The Bank of England’s governor has warned the cabinet that a chaotic no-deal Brexit could crash house prices and send another financial shock through the economy.
Mr Carney told ministers that in the scenario of a disorderly Brexit, the BoE would not be able to avert a crisis by cutting interest rates — as it did after the 2016 referendum vote — and that inflation and unemployment would rise.
However, he boosted Mrs May’s position when he said that if she struck a Brexit deal based on her much-criticised Chequers exit plan presented to Brussels in July, the economy would outperform current forecasts because it would be better than the bank’s assumed outcome.
Cabinet ministers listened in silence as the governor gave his detailed assessment of the risks of an ill-tempered no-deal exit, saying the BoE assumed that Britain would see net emigration for the first time since 1994.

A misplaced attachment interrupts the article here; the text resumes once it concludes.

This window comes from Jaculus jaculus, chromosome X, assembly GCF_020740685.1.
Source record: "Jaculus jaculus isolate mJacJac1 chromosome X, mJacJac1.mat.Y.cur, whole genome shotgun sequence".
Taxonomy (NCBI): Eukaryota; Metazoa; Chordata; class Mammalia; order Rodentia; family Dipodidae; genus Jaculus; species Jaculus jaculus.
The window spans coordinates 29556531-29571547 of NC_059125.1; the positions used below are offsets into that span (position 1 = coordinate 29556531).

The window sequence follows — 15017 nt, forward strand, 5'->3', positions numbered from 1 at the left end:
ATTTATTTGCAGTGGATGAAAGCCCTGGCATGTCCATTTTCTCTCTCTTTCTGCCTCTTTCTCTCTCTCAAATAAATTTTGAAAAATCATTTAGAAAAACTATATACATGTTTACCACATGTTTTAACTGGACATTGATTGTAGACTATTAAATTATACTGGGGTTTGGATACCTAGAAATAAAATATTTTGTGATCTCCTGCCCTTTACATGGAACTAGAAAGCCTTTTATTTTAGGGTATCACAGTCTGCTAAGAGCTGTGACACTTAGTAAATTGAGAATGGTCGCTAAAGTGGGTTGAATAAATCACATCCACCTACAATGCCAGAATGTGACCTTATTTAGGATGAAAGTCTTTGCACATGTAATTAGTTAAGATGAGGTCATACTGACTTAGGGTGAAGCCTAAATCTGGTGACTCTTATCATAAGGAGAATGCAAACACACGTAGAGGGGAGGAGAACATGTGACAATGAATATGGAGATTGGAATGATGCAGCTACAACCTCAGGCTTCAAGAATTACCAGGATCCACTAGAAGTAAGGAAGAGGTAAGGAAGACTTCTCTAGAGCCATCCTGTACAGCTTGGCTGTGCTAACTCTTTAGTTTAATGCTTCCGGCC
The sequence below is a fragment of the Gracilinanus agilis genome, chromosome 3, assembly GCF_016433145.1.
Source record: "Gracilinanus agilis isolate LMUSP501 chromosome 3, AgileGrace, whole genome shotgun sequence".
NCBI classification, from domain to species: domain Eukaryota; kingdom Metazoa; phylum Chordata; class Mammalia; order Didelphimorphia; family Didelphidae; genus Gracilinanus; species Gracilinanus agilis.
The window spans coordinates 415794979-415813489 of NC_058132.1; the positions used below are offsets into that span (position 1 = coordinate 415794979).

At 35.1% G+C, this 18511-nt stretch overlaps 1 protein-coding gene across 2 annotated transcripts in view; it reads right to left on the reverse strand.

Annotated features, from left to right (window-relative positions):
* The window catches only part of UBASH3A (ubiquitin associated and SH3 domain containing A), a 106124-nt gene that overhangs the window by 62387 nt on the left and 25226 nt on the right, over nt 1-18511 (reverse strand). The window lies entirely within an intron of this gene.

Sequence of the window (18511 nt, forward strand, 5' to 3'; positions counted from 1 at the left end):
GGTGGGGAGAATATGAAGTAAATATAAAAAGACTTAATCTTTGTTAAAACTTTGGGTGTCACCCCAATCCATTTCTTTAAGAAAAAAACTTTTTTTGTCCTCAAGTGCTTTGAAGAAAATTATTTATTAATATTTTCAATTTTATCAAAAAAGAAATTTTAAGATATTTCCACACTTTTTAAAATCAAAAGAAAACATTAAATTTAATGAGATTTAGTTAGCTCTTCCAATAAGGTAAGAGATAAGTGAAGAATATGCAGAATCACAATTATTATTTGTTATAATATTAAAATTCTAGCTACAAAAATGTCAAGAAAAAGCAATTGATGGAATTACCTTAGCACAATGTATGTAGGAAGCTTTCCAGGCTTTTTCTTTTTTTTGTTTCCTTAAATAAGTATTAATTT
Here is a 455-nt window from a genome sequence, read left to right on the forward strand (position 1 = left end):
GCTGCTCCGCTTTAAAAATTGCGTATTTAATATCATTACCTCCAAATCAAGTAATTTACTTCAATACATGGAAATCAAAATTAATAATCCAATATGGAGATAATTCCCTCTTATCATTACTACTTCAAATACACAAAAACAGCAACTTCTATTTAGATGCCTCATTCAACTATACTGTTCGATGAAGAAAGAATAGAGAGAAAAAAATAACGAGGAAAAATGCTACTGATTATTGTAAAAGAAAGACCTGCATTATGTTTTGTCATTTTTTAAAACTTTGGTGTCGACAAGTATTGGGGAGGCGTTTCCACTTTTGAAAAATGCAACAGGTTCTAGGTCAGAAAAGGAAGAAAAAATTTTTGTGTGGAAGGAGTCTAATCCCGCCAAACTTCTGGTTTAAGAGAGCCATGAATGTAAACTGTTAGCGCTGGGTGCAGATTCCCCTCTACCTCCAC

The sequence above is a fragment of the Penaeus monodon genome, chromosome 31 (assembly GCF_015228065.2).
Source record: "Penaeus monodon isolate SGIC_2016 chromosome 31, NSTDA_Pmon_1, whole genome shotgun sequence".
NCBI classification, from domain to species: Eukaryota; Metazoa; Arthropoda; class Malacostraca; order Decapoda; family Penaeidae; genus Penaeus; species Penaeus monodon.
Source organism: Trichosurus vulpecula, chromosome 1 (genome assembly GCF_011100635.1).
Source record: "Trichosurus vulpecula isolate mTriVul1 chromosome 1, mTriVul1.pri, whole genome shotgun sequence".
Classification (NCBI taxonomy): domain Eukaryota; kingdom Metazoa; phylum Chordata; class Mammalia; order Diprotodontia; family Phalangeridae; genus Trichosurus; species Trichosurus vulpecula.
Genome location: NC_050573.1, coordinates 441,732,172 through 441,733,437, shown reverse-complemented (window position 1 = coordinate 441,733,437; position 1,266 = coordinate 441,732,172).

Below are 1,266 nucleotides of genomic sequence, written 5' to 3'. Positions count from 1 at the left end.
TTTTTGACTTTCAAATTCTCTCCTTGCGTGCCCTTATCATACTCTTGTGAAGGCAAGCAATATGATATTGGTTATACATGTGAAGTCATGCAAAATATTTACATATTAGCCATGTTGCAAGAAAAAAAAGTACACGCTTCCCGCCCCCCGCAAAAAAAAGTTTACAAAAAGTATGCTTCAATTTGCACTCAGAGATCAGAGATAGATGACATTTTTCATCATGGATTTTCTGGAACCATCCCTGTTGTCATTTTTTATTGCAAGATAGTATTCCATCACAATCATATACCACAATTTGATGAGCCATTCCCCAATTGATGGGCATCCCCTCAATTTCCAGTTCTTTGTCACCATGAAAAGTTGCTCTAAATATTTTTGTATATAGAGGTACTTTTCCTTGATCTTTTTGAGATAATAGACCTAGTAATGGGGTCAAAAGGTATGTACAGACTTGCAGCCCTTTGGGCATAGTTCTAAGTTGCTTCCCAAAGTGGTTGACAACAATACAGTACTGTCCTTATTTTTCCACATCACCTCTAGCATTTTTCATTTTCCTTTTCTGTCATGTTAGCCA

Mrs May had intended her three-and-a-half hour cabinet meeting to review no-deal contingency plans and to send a signal to the EU that Britain was prepared for the prospect of Brexit talks failing.
Instead, Mr Carney and Philip Hammond, chancellor, joined forces to deliver a blow-by-blow account of why such a scenario would be economically damaging and that there would be little the BoE or Treasury could do about it.